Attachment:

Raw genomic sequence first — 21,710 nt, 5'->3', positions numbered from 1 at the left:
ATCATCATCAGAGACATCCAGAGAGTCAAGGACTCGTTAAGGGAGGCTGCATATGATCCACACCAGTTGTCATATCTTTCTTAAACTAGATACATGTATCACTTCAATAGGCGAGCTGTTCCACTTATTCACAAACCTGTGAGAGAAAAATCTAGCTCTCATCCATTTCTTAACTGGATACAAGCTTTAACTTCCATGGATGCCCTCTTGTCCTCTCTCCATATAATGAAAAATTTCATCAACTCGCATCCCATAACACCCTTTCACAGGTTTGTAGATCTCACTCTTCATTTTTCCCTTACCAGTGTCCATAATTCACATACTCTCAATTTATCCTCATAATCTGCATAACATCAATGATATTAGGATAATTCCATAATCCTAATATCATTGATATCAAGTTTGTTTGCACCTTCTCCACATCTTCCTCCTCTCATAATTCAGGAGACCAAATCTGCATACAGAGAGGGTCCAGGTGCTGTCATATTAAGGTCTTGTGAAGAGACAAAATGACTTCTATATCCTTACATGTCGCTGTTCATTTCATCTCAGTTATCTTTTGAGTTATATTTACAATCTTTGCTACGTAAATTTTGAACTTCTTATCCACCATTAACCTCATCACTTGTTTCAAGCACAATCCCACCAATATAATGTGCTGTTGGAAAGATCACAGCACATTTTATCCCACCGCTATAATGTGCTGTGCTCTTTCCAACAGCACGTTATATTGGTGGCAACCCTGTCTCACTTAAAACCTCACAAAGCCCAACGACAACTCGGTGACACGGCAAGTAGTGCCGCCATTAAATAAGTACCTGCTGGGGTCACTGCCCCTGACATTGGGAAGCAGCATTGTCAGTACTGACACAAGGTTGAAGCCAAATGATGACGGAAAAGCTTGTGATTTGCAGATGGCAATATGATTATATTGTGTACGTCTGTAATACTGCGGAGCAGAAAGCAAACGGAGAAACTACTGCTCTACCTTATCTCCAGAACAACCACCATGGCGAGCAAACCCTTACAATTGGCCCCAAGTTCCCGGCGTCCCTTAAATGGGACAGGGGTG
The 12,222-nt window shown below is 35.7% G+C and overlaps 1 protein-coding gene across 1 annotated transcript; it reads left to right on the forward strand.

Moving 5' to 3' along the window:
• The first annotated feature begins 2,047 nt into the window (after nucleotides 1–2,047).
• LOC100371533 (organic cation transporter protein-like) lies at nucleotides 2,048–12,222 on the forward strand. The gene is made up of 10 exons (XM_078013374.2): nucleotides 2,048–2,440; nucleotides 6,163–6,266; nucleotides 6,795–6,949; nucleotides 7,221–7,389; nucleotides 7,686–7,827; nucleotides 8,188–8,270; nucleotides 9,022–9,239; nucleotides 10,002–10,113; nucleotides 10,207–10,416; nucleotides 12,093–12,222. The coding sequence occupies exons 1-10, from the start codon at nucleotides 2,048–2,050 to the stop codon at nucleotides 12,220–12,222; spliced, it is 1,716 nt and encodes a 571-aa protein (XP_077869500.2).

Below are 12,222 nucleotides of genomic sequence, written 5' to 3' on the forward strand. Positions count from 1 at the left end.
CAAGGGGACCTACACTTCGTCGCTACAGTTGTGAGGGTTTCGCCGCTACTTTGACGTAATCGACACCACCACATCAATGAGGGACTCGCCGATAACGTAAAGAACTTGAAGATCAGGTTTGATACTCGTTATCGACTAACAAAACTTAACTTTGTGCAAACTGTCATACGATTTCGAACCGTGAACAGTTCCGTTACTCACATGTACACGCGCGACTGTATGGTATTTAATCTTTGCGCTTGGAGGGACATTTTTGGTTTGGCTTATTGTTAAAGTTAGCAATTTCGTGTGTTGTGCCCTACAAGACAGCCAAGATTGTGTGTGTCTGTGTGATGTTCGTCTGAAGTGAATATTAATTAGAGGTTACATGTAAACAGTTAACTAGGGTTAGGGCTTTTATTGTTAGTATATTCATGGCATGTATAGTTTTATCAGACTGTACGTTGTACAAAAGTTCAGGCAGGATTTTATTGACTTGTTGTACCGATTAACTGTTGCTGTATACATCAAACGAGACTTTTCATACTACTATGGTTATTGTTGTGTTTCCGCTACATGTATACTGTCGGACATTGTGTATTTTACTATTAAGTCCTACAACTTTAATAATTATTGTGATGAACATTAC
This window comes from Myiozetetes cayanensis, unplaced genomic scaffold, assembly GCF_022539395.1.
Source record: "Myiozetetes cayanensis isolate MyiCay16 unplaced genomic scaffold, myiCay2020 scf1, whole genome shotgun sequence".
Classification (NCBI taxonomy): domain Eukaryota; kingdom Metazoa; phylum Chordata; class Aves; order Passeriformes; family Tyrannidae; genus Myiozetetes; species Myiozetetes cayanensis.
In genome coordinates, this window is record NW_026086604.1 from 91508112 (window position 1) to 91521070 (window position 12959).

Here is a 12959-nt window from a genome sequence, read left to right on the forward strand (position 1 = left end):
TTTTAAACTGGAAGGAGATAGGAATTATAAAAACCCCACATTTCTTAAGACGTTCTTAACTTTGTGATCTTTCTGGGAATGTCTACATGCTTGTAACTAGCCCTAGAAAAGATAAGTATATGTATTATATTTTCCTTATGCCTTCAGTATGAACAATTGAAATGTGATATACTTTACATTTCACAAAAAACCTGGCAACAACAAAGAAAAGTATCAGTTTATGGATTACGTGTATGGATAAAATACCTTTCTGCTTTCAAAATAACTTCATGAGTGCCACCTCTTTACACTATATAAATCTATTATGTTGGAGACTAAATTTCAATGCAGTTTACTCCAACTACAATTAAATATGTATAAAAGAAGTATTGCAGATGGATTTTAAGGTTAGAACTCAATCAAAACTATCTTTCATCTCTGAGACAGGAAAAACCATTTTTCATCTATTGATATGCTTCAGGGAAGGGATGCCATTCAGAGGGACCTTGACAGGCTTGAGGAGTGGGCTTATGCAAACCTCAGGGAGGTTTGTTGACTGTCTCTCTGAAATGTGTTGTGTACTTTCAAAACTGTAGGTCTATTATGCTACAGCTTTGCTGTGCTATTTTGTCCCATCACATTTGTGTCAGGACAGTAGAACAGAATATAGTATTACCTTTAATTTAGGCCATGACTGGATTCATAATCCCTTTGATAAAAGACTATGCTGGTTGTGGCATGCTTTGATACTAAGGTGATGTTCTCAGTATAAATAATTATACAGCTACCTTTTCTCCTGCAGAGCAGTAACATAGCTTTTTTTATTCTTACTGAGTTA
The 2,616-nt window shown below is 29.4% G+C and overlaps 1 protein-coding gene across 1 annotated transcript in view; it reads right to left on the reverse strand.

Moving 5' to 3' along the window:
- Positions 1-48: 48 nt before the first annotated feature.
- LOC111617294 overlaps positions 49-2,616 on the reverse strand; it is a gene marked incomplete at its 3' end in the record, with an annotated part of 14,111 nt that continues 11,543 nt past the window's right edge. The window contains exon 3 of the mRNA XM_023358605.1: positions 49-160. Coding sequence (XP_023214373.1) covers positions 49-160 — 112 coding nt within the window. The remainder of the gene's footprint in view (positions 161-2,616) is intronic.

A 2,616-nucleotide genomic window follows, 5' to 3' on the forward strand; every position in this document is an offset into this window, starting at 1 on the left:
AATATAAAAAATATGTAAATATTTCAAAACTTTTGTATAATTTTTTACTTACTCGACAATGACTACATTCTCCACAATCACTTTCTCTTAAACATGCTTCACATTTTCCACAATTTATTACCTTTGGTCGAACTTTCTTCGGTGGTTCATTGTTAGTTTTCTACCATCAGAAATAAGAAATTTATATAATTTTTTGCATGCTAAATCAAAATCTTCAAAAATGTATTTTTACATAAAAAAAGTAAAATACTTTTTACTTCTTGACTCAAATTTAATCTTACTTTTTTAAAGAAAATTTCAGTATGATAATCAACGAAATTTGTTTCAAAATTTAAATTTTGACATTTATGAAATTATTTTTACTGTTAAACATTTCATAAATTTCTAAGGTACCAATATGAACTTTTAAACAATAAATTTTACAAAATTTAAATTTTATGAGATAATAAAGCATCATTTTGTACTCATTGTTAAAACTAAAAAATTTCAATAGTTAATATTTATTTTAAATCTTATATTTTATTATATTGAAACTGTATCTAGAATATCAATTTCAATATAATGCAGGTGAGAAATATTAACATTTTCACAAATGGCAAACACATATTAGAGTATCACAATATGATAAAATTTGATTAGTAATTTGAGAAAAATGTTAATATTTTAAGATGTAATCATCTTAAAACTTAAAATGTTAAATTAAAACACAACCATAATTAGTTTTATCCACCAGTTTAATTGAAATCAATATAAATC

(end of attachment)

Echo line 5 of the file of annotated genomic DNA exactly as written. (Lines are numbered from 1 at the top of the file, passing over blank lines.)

• The first annotated feature begins 2,047 nt into the window (after nucleotides 1–2,047).